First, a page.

This article on vertical camping is brought to you by Morsel, whose camping spork is made of durable rubber and silicon, and features a spoon, fork, and a spatula.
With the rise in popularity of recent climbing documentaries like Free Solo and The Dawn Wall, the prospect of big wall climbing has drawn the attention of adrenaline junkies and climbing newbies alike. While Alex Honnold makes it look a bit too easy (we’d recommend most people use ropes), the realities of big wall climbing involve a number of high-altitude tricks and maneuvers that the average outdoorsperson likely hasn’t even conceived. Things like carrying your supplies and storing your food are immensely more complicated on the side of a cliff, not to mention disposing of waste, using the bathroom, and, for multi-day climbs, vertical camping.
What is Vertical Camping?
When most people think of camping, something akin to Yosemite Valley’s Upper Pines Campground probably comes to mind. There are paved roads, pull-in sites, sites with electricity, and sites in close proximity to a bathroom with showers, or, at the very least, a pit toilet. The sites are close together but not too close, and most sites offer enough coverage to feel like you’re secluded without being alone. Given the fact that the Upper Pines campground is booked solid almost year-round, it’s no secret that this is a style of camping people enjoy, probably because car camping tends to combine some of the comforts of home (good food, pillows(!), larger tents) with the rustic amenities of a campground and the beauty of nature.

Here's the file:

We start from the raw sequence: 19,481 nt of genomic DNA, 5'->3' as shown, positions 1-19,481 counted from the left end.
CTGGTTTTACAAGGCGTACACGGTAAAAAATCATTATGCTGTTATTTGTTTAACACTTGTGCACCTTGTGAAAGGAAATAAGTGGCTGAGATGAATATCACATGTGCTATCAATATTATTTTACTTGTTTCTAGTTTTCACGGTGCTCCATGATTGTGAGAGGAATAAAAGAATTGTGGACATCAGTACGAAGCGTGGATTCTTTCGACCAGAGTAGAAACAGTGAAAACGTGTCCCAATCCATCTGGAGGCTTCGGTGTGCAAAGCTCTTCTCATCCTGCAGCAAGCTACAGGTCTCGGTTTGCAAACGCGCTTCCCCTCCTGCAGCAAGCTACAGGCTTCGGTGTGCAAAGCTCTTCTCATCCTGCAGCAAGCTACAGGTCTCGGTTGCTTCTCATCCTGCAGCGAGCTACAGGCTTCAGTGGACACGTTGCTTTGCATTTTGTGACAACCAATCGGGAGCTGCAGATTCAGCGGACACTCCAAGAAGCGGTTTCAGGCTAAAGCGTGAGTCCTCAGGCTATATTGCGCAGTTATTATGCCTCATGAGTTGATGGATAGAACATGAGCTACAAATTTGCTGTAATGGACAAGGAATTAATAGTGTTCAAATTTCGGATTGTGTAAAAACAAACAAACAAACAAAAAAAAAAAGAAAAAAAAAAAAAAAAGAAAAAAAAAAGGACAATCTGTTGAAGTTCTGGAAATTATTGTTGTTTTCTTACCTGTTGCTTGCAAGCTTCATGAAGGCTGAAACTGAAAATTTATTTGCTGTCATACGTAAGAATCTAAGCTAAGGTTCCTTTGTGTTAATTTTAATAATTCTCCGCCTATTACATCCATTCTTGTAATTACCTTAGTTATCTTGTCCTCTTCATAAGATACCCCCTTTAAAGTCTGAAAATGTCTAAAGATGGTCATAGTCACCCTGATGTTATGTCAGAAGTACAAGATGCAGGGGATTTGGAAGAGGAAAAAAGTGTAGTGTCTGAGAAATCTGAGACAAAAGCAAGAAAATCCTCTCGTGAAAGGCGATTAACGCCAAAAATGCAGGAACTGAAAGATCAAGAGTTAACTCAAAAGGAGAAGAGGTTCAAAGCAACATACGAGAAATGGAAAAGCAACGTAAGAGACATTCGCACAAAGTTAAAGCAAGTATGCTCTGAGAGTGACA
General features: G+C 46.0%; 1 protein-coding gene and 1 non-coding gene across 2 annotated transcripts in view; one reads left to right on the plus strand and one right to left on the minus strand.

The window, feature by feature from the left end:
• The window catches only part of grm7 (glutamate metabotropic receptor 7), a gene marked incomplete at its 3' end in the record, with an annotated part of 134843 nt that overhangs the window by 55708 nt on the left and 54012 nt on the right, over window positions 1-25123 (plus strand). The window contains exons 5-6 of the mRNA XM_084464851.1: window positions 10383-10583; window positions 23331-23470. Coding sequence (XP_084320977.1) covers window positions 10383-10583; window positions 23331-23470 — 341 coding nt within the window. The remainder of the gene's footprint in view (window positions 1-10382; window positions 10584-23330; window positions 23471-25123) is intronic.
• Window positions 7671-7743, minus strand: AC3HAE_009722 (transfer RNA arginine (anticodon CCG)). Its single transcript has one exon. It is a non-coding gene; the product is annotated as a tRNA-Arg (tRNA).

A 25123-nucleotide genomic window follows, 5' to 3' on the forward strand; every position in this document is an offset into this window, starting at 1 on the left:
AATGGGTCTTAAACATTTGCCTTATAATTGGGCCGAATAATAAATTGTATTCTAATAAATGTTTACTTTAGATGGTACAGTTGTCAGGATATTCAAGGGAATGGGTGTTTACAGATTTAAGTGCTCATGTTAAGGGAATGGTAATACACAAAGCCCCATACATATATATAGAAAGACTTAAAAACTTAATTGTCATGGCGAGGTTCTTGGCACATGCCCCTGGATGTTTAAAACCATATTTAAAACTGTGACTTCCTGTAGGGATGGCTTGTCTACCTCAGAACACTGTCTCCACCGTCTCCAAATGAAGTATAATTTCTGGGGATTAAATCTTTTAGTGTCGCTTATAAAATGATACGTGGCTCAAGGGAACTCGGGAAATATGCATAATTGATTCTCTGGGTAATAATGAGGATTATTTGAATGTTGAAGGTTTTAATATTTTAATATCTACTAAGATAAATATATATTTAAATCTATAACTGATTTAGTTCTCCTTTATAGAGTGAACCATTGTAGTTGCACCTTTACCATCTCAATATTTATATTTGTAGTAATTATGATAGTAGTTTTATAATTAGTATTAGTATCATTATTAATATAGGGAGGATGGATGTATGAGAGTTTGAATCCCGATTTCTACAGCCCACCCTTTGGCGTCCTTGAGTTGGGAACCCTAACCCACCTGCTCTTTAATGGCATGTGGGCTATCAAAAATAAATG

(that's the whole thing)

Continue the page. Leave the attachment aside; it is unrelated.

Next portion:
It makes sense, then, that the average car camper might not consider hanging on the side of a 3000-foot wall. Yet, look up at the sheer granite face of El Capitan on any given night from the valley floor, and there’s a decent chance you’ll see a few headlamps bobbing around on the vertical surface. Look closer, and you might notice a ledge attached to the wall, with seemingly few fastening points. So, what’s the deal? Do climbers enjoy vertical camping, or is it something they have to do because the climb is too long or strenuous to complete in a manageable time period? And how does it work?
Whether you’re in need of some advice before attempting your first multi-day climbing routine (which we’d recommend you do with an experienced partner) or you’re just a curious car camper looking for answers, we’ve outlined the basic ins and outs of vertical camping, from the gear to the physical principles that allow humans to camp thousands of feet in the air with only a few bylines to boot.
No, Vertical Camping Is Not Really a Hobby
To be frank, if anyone claims that their favorite hobby is vertical camping, you might want to reconsider your weekend plans with them. As far as camping styles go, vertical camping does differ from car camping and backpacking insofar as it’s not really something you just do. Instead, it’s done because it’s needed by climbers working on lengthy routes, whether they’re setting them for the first time or just trying to finish the darn thing.
Yes, Vertical Camping Gear Is Super Safe